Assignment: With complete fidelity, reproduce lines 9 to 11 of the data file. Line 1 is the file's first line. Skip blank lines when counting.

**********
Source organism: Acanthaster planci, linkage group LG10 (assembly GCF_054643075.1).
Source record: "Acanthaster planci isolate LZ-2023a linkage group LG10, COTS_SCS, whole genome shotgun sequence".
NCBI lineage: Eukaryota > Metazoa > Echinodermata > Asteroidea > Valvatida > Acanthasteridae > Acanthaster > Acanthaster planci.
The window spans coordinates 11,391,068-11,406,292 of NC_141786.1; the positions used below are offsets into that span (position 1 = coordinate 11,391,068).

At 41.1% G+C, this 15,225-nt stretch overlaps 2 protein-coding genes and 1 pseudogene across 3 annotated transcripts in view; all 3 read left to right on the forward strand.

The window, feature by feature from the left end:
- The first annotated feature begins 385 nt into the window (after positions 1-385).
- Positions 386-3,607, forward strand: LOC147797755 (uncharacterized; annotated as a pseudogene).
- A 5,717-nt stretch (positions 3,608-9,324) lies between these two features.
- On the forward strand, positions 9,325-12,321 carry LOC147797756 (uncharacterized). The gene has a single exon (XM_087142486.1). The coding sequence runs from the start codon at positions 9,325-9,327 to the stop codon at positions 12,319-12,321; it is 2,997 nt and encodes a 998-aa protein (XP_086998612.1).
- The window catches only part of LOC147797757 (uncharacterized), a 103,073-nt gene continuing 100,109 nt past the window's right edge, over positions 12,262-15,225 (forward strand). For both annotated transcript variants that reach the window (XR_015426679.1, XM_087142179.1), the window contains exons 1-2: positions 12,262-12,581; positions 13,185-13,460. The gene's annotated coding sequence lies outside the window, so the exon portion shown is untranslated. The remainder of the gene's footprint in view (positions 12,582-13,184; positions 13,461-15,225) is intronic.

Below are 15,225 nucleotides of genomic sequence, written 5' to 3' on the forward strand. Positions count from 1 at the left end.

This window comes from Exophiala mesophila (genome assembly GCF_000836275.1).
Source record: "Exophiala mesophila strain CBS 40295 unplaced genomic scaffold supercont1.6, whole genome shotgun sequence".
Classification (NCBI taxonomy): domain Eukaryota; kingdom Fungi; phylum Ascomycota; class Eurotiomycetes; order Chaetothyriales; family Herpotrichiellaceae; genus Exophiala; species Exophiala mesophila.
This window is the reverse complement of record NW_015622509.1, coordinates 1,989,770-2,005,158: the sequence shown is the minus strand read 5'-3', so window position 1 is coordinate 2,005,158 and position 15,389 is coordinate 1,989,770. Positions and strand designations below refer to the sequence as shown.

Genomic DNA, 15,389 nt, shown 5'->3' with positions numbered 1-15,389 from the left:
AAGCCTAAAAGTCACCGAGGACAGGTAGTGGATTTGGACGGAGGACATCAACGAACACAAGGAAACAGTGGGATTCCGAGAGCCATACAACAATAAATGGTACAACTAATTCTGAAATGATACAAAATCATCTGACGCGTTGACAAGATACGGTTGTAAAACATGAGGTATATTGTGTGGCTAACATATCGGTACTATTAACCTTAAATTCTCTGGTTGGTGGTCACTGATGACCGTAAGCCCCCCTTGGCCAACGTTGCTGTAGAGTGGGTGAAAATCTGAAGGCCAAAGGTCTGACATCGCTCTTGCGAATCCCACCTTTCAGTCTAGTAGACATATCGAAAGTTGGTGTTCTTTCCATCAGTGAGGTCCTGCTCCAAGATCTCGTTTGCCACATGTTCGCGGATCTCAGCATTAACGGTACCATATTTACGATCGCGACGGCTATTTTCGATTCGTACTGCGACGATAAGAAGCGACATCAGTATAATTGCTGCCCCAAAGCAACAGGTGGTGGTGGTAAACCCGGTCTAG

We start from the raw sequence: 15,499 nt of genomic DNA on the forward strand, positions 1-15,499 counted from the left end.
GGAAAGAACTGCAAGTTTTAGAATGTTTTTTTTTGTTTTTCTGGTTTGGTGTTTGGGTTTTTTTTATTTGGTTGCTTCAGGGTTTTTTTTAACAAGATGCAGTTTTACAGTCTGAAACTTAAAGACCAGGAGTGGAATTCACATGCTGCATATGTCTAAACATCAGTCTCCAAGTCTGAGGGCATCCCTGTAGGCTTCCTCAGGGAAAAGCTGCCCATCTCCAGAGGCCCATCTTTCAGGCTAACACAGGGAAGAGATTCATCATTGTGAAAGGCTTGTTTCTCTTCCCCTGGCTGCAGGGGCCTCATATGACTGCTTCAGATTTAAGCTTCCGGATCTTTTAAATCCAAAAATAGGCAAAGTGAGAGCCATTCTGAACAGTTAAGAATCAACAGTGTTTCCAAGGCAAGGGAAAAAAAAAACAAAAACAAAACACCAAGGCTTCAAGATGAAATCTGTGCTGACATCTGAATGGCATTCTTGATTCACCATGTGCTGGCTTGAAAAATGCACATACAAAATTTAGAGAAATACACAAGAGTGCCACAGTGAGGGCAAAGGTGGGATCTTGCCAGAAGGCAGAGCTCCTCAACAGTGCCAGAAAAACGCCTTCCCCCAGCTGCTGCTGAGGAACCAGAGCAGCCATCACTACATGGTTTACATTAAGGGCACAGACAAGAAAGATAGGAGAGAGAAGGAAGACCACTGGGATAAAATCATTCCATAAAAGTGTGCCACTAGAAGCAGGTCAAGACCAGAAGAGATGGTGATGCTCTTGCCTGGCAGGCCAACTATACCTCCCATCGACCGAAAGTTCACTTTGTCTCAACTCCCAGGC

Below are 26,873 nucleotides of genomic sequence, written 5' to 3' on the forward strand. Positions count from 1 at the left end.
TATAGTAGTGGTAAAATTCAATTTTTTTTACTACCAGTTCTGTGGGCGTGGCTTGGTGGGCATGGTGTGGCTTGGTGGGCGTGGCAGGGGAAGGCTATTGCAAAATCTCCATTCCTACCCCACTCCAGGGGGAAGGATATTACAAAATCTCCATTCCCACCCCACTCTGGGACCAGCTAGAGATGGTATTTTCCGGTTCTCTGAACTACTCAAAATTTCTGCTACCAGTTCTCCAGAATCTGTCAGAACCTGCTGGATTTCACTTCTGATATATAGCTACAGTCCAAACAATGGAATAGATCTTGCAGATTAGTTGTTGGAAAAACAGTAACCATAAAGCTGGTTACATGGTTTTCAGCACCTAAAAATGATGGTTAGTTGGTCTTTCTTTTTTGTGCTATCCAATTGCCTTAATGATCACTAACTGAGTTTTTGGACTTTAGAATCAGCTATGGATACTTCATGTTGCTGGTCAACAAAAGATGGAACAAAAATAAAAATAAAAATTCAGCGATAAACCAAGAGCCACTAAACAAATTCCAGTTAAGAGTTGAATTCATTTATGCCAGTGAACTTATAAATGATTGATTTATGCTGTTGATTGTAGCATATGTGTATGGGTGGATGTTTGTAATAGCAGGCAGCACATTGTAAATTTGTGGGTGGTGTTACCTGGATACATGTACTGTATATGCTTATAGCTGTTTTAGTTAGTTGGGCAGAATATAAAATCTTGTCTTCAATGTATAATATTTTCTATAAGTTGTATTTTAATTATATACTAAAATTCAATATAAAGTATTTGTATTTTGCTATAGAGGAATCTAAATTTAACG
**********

- A 5,717-nt stretch (positions 3,608-9,324) lies between these two features.
- On the forward strand, positions 9,325-12,321 carry LOC147797756 (uncharacterized). The gene has a single exon (XM_087142486.1). The coding sequence runs from the start codon at positions 9,325-9,327 to the stop codon at positions 12,319-12,321; it is 2,997 nt and encodes a 998-aa protein (XP_086998612.1).
- The window catches only part of LOC147797757 (uncharacterized), a 103,073-nt gene continuing 100,109 nt past the window's right edge, over positions 12,262-15,225 (forward strand). For both annotated transcript variants that reach the window (XR_015426679.1, XM_087142179.1), the window contains exons 1-2: positions 12,262-12,581; positions 13,185-13,460. The gene's annotated coding sequence lies outside the window, so the exon portion shown is untranslated. The remainder of the gene's footprint in view (positions 12,582-13,184; positions 13,461-15,225) is intronic.